In The Enemy in Italian Renaissance Epic, Andrea Moudarres examines influential works from the literary canon of the Italian Renaissance, arguing that hostility consistently arises from within political or religious entities. In Dante’s Divina Commedia, Luigi Pulci’s Morgante, Ludovico Ariosto’s Orlando Furioso, and Torquato Tasso’s Gerusalemme Liberata, enmity is portrayed as internal, taking the form of tyranny, betrayal, and civil discord. Moudarres reads these works in the context of historical and political patterns, demonstrating that there was little distinction between public and private spheres in Renaissance Italy and, thus, little differentiation between personal and political enemies.
Distributed for the University of Delaware Press
"A significant contribution to a number of fields: Dante studies, medieval and Renaissance Italian literature, comparative epic, the politics of literature, and global, studies. Interdisciplinary and intercultural, this study provides a deeper understanding of major works from Dante to Tasso by viewing the theme of violence and/or war as well as the representation of the enemy, uncovering variations and parallels not treated in previous scholarship."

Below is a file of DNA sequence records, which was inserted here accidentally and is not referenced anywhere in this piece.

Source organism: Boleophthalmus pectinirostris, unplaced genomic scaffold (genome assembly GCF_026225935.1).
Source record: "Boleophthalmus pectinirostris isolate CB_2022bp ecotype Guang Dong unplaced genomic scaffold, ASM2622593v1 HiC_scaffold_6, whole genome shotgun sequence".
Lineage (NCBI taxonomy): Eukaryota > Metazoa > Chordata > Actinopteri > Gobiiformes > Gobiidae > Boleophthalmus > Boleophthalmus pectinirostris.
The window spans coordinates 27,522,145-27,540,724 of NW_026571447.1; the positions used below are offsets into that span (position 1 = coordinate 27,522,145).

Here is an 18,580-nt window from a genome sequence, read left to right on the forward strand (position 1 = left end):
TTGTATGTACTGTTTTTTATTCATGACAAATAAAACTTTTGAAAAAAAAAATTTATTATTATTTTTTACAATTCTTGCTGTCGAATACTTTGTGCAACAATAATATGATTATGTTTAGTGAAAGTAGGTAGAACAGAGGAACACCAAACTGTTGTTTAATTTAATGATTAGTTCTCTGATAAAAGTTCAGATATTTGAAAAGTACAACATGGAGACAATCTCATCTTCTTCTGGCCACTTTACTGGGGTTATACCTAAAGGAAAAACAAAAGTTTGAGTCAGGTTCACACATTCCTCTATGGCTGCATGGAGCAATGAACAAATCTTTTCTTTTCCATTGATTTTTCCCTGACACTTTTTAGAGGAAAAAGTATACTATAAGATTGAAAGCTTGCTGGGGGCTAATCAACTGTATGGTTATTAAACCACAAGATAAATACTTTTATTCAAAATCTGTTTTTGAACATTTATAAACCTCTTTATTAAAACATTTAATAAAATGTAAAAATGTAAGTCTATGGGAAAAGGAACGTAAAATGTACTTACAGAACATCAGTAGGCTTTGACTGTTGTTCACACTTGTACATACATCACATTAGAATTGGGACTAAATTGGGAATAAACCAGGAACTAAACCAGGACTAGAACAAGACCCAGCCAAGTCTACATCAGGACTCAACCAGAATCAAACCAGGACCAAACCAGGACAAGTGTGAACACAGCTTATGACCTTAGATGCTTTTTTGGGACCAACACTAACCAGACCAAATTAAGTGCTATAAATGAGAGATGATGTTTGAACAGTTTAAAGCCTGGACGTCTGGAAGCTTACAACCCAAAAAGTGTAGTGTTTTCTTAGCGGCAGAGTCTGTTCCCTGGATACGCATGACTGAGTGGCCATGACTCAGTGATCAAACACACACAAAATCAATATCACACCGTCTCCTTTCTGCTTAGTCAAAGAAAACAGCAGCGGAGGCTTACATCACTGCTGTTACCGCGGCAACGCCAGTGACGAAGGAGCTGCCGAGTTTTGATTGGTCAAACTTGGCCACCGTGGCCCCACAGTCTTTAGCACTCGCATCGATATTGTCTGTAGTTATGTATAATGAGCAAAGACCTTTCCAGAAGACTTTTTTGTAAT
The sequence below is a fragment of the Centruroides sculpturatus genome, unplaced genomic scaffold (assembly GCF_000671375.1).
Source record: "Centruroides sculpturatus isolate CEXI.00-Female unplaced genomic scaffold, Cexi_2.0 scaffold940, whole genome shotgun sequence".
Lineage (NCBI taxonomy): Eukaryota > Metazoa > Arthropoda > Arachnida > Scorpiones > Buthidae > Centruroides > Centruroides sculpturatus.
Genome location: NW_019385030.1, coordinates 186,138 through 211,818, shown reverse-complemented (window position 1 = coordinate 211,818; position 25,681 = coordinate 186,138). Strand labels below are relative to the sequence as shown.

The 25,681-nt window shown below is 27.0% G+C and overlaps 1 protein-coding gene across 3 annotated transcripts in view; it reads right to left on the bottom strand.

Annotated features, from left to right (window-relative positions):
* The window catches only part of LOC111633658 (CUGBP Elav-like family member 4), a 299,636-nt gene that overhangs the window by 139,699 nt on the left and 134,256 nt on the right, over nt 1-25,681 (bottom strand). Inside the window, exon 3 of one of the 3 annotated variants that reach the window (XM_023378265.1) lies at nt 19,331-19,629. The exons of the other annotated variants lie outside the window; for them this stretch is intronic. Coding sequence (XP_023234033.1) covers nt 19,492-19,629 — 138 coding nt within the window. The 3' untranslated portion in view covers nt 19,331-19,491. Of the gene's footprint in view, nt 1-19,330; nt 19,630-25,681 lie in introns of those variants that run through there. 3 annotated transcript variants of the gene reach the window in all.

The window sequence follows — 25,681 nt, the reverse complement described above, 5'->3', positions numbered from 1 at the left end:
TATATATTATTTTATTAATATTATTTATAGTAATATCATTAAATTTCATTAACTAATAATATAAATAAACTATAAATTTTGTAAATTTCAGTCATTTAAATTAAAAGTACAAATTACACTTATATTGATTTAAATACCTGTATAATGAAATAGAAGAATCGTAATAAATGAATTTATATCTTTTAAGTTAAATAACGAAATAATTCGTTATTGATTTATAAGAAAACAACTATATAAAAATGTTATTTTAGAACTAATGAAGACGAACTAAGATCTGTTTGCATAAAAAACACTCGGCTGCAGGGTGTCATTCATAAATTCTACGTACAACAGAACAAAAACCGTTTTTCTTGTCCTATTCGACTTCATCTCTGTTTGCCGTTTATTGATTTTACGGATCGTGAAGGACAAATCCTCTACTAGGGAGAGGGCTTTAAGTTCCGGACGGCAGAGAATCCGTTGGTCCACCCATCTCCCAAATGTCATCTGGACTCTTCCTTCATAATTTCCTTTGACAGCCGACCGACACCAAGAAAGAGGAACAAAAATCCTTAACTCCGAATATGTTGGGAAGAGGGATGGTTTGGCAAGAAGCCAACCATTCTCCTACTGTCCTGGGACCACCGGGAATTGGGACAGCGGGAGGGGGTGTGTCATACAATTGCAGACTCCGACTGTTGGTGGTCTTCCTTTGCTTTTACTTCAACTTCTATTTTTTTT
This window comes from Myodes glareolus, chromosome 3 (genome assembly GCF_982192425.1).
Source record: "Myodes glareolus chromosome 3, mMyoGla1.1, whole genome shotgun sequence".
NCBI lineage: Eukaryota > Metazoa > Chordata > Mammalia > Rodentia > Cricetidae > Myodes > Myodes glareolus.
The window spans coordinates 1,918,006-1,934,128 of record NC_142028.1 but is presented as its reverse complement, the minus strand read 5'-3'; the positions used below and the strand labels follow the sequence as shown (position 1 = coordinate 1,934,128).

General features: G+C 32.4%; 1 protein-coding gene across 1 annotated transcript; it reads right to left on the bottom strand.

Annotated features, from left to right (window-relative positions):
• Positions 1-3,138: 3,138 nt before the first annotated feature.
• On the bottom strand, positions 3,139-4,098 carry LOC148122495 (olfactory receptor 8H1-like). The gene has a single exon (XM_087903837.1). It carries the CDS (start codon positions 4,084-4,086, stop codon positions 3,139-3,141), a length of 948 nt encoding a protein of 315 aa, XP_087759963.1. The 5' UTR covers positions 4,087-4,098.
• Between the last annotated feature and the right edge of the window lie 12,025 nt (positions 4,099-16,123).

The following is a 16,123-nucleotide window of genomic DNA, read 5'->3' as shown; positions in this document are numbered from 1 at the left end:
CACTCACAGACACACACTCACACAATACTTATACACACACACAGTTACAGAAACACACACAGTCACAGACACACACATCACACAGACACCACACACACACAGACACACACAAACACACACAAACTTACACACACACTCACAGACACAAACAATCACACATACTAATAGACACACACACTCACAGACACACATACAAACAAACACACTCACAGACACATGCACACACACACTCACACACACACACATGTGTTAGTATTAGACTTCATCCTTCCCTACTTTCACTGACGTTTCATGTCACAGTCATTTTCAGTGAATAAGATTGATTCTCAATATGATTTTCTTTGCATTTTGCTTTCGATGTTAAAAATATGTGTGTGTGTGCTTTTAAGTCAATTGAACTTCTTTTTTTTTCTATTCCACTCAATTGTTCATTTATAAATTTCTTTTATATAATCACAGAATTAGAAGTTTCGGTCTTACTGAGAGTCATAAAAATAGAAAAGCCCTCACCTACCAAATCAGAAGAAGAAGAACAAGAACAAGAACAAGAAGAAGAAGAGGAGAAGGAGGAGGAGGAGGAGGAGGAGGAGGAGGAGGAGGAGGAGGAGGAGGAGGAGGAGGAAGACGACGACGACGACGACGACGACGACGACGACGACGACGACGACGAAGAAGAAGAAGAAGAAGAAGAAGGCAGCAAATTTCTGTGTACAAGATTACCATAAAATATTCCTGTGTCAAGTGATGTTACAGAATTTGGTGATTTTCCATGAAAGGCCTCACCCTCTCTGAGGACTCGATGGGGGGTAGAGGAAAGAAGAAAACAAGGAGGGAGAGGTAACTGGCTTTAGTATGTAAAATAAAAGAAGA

Andrea Moudarres is Assistant Professor of Italian at UCLA and coeditor, with Christiana Purdy Moudarres, of New Worlds and the Italian Renaissance: Contributions to the History of European Intellectual Culture.